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Where did the ex-Confederate leaders go after the Confederacy was defeated?

Jefferson Davis, President of the Confederacy, spent two years shackled to a wall in a Virginia prison. He had many unlikely sympathetic supporters including the Pope, who advocated for mercy and even some former enemies and abolitionists. After he was released he went to Canada and Cuba and England and eventually managed a successful insurance company, hiring only former Confederate officers. He remained an unrepentant racist and Confederate supporter til the end of his life.

Alexander Stephens, the Vice President of the Confederacy was arrested and and held in prison at George’s Island in Boston until October, 1865. He was released from indemnity by Andrew Johnson, a pro-slavery, anti-black President. He was elected to the Senate, which refused to allow him to sit; was elected to Congress and became the Governor of Georgia. Stephens was a rabid anti-Black racist who wrote the “Cornerstone Speech” stating the the Civil War was all about slavery and that Blacks would never be the equals of Whites.

Robert E. Lee - former General, was not arrested but joined the pro-Confederate Democrats and worked to prevent Blacks from getting the right to vote. He lost all his property and money and the right to vote. He was seen as an iconic, sacrificial Christ-like figure in the South and often had to speak against resuming the war by any means possible as many of his supporters wanted. He was used as a vehicle of reconciliation. Later, he was the very successful head of Washington College, which he built up greatly.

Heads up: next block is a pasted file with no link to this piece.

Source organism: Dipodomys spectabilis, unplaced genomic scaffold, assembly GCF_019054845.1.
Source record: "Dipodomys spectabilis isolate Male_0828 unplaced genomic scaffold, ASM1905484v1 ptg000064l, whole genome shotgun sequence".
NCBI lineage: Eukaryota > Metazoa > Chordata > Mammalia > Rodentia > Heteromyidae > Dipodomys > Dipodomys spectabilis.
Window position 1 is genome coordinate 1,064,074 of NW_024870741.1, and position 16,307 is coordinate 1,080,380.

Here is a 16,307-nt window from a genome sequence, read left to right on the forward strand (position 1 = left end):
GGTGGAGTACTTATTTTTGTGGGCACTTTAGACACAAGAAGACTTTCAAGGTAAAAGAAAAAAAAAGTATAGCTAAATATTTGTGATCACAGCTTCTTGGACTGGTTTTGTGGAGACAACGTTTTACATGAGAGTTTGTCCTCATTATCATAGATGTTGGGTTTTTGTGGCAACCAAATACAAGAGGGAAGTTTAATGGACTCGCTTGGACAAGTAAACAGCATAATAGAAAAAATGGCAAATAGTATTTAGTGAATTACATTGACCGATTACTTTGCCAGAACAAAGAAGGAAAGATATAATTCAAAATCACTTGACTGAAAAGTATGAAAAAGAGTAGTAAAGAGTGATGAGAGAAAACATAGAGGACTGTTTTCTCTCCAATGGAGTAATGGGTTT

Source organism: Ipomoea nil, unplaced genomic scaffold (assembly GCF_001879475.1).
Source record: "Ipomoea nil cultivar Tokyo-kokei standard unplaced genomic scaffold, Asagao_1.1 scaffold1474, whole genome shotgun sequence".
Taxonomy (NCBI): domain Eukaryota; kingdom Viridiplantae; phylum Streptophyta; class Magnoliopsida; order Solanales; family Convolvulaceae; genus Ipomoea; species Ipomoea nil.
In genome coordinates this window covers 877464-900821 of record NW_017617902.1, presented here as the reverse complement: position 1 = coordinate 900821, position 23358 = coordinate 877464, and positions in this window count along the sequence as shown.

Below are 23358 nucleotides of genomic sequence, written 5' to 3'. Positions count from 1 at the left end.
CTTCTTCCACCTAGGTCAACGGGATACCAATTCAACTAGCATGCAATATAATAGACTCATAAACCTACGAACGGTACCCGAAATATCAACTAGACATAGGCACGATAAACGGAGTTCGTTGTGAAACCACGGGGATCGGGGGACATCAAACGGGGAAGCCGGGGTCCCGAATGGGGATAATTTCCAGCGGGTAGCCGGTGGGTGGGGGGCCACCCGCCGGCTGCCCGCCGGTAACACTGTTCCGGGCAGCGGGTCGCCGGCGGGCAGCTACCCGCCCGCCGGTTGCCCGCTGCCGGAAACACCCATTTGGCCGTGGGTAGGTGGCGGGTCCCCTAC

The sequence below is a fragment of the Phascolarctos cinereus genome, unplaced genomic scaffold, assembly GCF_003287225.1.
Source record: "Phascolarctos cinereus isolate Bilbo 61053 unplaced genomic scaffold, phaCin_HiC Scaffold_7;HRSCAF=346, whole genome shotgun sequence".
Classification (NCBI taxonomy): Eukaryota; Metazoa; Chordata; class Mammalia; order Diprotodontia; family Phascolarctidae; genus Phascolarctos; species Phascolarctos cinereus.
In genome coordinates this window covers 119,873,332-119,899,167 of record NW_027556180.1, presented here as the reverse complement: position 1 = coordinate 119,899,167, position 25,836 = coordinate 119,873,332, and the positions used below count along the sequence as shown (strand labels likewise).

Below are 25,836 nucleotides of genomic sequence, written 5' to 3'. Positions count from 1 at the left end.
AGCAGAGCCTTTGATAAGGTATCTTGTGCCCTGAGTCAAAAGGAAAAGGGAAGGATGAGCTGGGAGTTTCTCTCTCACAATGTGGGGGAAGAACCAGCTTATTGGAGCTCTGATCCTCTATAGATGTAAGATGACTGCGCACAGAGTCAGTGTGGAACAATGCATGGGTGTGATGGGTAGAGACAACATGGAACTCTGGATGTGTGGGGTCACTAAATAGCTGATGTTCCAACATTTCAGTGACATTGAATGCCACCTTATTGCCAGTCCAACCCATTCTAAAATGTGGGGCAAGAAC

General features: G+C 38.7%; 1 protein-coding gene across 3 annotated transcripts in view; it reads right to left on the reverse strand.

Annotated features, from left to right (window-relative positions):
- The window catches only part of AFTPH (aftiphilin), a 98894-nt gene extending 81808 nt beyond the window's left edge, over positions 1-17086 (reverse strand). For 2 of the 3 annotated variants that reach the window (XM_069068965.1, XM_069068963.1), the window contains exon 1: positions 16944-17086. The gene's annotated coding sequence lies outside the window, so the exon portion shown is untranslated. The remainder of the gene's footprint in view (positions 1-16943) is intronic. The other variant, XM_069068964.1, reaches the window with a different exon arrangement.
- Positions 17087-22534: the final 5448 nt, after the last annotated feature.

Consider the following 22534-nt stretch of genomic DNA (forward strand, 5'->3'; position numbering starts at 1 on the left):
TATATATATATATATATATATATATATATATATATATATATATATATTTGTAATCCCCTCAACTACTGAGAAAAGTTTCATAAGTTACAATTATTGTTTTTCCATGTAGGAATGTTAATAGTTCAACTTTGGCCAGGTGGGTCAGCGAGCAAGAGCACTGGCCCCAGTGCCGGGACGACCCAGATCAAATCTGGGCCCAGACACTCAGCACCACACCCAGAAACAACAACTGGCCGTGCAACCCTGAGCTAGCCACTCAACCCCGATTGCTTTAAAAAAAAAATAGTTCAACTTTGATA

James Longstreet former General and one of the best strategists of the war, became a largely mediocre businessman with little success. He was friends with Grant who helped him and supported the Union/Republican cause which made him a pariah in the South and seen as a traitor. In 1874 a major election battle broke out between about 10 thousand White supremacists and former Confederate soldiers and about 3500 Federals, including Black troops. It was called “The Battle of Libery Place” and was a resounding “Confederate” victory. Federal troops had to be sent in to restore order. Longstreet was shot and captured by the White faction and treated poorly until his release. He became a turkey farmer and called his farm “Gettysburg”. It was destroyed, along with his uniforms and writings and memorobilia in a fire. He died after years of poor health, hated by the South but outliving almost all of his detractors, in 1904.

JEB Stuart, cavalry general, was mortally wounded near the end of the war in the Battle of the Yellow Tavern, shot in the back.